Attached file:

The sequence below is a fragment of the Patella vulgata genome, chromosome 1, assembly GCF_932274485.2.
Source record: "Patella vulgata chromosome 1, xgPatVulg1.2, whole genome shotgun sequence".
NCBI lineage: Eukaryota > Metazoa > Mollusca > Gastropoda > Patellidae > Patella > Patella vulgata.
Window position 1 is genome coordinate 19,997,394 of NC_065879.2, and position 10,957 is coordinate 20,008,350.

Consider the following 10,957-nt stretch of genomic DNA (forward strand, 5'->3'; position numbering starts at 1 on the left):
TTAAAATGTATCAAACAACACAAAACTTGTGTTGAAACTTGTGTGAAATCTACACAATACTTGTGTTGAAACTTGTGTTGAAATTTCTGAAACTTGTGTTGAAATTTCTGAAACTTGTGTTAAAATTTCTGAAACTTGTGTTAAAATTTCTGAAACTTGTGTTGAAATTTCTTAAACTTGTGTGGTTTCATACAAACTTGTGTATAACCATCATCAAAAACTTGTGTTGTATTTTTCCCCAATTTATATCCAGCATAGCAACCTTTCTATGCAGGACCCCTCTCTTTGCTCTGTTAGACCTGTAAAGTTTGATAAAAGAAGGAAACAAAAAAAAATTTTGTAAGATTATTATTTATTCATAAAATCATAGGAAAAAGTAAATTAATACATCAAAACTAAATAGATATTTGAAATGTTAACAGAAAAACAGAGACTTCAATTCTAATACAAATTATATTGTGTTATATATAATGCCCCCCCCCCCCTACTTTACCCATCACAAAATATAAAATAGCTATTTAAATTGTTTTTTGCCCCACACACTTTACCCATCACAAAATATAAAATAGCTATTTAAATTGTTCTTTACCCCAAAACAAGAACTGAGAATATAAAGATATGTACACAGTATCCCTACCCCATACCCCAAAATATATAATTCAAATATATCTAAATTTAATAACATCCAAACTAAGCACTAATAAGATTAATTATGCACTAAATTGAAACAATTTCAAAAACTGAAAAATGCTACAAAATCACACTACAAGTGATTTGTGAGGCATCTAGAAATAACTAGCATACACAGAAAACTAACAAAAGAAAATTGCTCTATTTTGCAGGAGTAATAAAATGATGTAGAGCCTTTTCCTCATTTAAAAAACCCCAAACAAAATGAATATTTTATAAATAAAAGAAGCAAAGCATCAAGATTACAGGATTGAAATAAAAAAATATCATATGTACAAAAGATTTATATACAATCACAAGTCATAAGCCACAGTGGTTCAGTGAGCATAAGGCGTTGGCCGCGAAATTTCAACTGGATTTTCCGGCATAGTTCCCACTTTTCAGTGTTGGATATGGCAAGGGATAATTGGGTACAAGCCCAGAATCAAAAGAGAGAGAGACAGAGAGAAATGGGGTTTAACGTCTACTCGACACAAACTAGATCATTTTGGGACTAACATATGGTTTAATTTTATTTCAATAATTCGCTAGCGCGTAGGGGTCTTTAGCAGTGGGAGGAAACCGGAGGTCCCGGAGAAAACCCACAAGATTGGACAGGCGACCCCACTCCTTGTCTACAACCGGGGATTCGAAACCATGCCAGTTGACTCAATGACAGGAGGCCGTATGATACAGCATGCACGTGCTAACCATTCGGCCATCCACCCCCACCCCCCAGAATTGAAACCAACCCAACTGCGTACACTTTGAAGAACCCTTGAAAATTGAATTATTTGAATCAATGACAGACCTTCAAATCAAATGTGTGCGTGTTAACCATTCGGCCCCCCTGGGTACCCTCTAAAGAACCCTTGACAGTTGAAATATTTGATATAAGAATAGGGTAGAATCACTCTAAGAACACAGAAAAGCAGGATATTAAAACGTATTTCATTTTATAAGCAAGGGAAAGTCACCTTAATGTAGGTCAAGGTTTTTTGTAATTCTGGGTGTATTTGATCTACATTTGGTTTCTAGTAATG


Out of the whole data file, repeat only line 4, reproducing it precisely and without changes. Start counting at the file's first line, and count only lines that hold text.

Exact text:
Window position 1 is genome coordinate 19,997,394 of NC_065879.2, and position 10,957 is coordinate 20,008,350.